Anyway, in good light, I find that my Canon P&S is actually quite good. Nothing for making a movie, but short films from a trip are quite good. Better than my dads old VHS-C, at least. :P
08-28-2008, 09:35 AM   #8
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QuoteOriginally posted by MikePerham Quote
But, take a look at the specks ..you can't focus while shooting video etc.. I mentioned in another thread that I hope this doesn't become a trend, though I suspect it will ...sort of when technology can do something, it will be added as a feature whether it's needed, a good idea or not. Personally I am not in favour of the do everything kind of tool - to use another cliche, "Jack of all trades and master of none" - there is so much more that can be done with features that enhance still photography, but seems that gimmiks sell more camera's.

Mike.
You can't autofocus in video mode, but you can still manual focus.

08-28-2008, 09:58 AM   #9
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QuoteOriginally posted by Gooshin Quote

want to record a cop arguing with a drunken transvestite? pop out your phone and hit rec.

This sounds like another perfect "niche" - you know, Lake Superior photographer, Paris-street/cafe photographer, desert photographer, wide-angle stadium photographer, etc...
08-28-2008, 10:13 AM   #10
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hehehe i have a camcorder for sale if any of you want that feature Sony DCR-SR100... own a piece of Carl Zeiss glass :P
08-28-2008, 11:07 AM   #11
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Generally, a video camera is best for video, a stills camera best for stills. It's what they were primarily designed for that is important. In most cases I'd be much happier with a Canon XL1s over my shoulder than a Nikon D90 wobbling about in front of my face, I can tell you.
It would only be worthwhile bothering to shooting video with a DSLR if you are doing a special shot with particular technical requirements, using a nice big prime lens with a really smooth focus and preferably a rifle-grip to mount the camera on so it doesn't wobble so much.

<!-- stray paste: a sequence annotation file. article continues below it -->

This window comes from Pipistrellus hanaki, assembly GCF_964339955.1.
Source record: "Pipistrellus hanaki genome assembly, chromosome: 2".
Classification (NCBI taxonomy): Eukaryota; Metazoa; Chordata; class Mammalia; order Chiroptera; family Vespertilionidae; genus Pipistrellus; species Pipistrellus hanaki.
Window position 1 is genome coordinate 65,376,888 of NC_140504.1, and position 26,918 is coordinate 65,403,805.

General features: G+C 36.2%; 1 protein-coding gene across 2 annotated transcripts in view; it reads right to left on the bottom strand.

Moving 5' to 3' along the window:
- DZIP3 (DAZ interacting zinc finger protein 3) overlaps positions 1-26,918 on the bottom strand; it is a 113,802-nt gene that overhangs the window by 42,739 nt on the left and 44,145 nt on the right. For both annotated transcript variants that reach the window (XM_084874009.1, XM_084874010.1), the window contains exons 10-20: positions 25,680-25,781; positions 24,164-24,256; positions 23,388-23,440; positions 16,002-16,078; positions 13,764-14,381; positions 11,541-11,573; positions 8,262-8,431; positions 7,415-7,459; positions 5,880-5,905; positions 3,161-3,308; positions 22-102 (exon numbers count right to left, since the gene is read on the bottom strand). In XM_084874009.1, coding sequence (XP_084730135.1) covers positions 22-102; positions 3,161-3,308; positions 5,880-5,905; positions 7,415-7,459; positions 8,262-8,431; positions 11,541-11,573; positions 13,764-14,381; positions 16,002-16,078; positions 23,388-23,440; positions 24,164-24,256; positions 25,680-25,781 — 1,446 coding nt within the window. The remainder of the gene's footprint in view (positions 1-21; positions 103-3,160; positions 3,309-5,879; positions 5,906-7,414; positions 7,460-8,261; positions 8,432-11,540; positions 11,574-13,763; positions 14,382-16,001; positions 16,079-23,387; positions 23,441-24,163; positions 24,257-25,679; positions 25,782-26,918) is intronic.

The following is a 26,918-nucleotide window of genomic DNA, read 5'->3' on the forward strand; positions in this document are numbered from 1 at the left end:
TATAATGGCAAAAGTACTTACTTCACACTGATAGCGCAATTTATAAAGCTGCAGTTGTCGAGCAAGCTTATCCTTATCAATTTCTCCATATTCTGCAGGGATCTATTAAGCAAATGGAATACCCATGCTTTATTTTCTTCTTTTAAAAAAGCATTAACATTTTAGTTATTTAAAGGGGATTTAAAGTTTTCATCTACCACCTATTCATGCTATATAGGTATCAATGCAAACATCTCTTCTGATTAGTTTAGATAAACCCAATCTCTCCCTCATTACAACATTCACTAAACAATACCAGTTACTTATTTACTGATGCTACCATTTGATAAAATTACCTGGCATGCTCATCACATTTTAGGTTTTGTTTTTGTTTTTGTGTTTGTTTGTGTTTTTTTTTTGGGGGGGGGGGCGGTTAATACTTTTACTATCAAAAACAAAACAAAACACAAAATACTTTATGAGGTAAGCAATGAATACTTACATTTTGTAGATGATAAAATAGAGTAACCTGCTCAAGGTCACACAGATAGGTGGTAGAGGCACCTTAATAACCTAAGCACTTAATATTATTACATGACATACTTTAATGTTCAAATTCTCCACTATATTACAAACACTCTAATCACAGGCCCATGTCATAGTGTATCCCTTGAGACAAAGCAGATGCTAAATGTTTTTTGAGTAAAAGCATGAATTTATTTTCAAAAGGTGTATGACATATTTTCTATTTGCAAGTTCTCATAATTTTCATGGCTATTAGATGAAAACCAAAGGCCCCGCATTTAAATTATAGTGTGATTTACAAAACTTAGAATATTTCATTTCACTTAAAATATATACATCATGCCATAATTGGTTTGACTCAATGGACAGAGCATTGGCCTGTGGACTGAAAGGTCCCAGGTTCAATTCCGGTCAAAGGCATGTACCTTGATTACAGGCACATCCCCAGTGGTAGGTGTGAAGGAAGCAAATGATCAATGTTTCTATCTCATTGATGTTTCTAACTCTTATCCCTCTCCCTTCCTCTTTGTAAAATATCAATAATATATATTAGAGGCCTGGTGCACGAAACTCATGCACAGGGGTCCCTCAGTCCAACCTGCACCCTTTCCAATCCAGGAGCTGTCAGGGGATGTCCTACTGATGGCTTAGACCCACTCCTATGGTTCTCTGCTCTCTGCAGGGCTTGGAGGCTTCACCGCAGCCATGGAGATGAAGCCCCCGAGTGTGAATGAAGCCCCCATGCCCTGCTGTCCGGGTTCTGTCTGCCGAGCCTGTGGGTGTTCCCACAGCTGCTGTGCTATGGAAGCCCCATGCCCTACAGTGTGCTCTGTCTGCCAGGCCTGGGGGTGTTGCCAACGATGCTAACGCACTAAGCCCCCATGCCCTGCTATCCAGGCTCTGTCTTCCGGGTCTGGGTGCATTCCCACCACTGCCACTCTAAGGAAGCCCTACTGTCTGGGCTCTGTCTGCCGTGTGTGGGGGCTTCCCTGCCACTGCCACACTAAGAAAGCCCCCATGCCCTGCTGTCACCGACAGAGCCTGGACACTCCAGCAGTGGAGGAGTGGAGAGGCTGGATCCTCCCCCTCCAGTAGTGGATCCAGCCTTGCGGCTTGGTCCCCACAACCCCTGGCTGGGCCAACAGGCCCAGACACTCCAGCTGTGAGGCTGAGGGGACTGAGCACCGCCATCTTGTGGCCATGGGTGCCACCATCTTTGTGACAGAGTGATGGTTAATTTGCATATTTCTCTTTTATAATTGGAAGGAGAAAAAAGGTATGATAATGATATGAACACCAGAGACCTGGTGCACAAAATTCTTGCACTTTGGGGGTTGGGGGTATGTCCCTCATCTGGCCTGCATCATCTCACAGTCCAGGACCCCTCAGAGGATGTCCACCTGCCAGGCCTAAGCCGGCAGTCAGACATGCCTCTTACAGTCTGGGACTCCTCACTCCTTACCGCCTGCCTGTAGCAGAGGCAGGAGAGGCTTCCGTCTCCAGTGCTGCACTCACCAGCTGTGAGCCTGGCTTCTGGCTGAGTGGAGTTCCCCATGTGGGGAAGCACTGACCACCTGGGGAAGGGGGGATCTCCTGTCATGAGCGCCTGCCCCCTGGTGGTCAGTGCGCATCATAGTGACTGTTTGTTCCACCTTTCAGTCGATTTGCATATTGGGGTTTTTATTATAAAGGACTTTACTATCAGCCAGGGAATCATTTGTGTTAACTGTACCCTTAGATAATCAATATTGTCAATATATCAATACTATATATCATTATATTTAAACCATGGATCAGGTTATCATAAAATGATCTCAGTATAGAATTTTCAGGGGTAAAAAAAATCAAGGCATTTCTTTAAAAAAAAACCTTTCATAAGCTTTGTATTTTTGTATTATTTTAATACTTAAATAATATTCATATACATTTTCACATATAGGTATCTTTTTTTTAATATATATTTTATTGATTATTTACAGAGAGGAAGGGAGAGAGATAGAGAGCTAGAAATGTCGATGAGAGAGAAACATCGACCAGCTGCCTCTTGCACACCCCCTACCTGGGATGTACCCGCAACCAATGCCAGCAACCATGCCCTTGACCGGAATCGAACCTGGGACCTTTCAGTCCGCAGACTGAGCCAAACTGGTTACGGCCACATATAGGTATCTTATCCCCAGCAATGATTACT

I can also see very detailed macro videos being worthwhile.
08-28-2008, 12:26 PM   #12
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the deal is ....

i think every one knows that a real video camera is better than a still slr in many ways ... but there are limitations to the video cameras on the market now. lens choices. sensor size and DOF isssues. ISO. there is an entire market out there for attaching 35mm lenses to video cameras. Adapters that cost as much if not more than a new high end SLR and lens does now. all in order to get a less than video look. for a wedding guy doing things hand held this is not that exciting. for some one doing commercial and marketing videos this means a bit more choices in terms of new looks that before were much more expensive and more hassle to achieve with a video camera.

this camera is just the start of finally re merging the photo and video fields that split after the electronic cameras took over video


All I am saying is one day it would be nice to be fully Pentax at home and at work instead of Pentax at home for stills and Sony/Panasonic at work for video. maybe some day.
08-28-2008, 12:38 PM   #13
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QuoteOriginally posted by AndrewG NY Quote
I'm also wondering how this really plays out. How is exposure moderated during capture, does aperture change? I'm guessing any lens zooming is unlikely to be very smooth. I guess it's nice to be able to do what any $200 digicam can do, and perhaps it can probably do it better than many, but just like digicams, if you want a real video camera, you should probably buy a dedicated video camera. I don't think I want too many video controls intruding on the core SLR camera functionality.
lens zooming is as smooth as you can zoom in.
i believe the aperture is fixed before you start filming. not sure what happens to variable aperture zooms tho.